Singapore hosts two migratory bird events for the first time

9 January 2017
Today Online

The critically endangered Spoon-billed Sandpiper ©Michelle Wong

The critically endangered Spoon-billed Sandpiper © Michelle Wong

For the first time, Singapore is hosting two events aimed at protecting migratory birds that use a major pathway called the East Asian-Australasian Flyway (EAAF).

On the agenda: The protection of a critically endangered shorebird called the Spoon-billed Sandpiper, of which an estimated 150 breeding pairs are left in the world.

The EAAF is one of nine globally recognised flyways and spans 22 countries, extending from the Arctic Circle through East and Southeast Asia to Australia and New Zealand.

It supports over 50 million migratory birds from over 250 populations and has the highest number of threatened migratory species.

The first event, the Arctic Migratory Bird Initiative EAAF Workshop, began yesterday and ends tomorrow. It brings together 80 government representatives, experts, researchers and conservationists from 20 countries.

Minister of State in the Prime Minister’s Office and Ministry of Manpower, Mr Sam Tan, opened the workshop at Sungei Buloh Nature Reserve [EAAF073], a key stopover for Arctic migratory birds.

The Arctic Migratory Birds Initiative is a project under the Arctic Council’s Conservation of Arctic Flora and Fauna working group. Singapore has been a permanent observer on the Arctic Council since 2013.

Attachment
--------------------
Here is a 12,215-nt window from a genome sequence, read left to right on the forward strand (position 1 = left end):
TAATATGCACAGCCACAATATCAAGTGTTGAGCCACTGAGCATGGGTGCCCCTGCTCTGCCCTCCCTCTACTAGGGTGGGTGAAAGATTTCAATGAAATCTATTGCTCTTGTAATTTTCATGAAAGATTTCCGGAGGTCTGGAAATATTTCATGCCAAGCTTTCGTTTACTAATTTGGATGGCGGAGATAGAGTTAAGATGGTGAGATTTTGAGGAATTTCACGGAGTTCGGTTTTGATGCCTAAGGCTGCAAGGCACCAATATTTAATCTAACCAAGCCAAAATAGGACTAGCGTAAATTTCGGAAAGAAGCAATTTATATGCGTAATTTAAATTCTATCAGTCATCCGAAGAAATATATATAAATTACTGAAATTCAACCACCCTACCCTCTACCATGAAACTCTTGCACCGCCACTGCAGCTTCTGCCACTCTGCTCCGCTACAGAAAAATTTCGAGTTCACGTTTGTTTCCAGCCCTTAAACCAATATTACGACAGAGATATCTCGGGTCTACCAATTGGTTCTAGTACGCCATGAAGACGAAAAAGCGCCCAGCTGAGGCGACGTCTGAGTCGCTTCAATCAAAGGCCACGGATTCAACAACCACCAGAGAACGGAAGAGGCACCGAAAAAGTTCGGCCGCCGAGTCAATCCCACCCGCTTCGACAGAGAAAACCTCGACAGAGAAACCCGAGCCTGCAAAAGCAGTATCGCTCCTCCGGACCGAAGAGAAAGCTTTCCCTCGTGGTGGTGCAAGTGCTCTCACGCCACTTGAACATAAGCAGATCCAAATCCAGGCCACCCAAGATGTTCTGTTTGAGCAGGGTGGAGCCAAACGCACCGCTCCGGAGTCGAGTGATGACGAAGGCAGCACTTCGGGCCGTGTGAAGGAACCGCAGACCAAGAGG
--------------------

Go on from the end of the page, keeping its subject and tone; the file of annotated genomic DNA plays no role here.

Participants will discuss priorities for intertidal habitat preservation in Southeast Asia, Yellow Sea conservation, demonstration projects and illegal bird hunting.

Yesterday, experts highlighted the urgency of saving the Spoon-billed Sandpiper, whose populations have been hit by habitat loss, hunting and climate change.

An estimated 400 to 500 individuals are left in the wild, and it is the rarest migratory species, said Dr Christoph Zockler, coordinator of the EAAF Partnership Spoon-billed Sandpiper Taskforce.

The bird breeds in Russia and passes through Korea, Japan and other Yellow Sea intertidal areas, spending northern winters in Thailand, Myanmar, Bangladesh, eastern China and Vietnam.

It is rarely sighted further south and was last seen in Singapore in the 1990s.

Dr Zockler and other researchers recently used satellite tags on three Spoon-billed Sandpipers to uncover previously unknown sites used by the bird: Hangzhou Bay and sites in southern Fujian province. Work is also underway to tackle illegal mist-netting in Fujian.

From Wednesday to Sunday, the biennial EAAF Partnership Meeting of Partners will be held, bringing together participants from countries including China, Russia and the United States.

The partnership is an informal, voluntary initiative for international cooperation to protect the flyway’s migratory birds and their habitats; its partners include governments and non-government organisations.

Efforts in one country will be much less effective if migratory bird populations are suffering in another, said EAAF Partnership chief executive Spike Millington. “You have to take care of these birds all along the flyway,” he said.

National Parks Board (NParks) group director (conservation) Wong Tuan Wah said Singapore was happy to share best practices and learn from others.

NParks will conduct training workshops on wetland management in the second half of this year and open them to wetland habitat managers from the EAAF.


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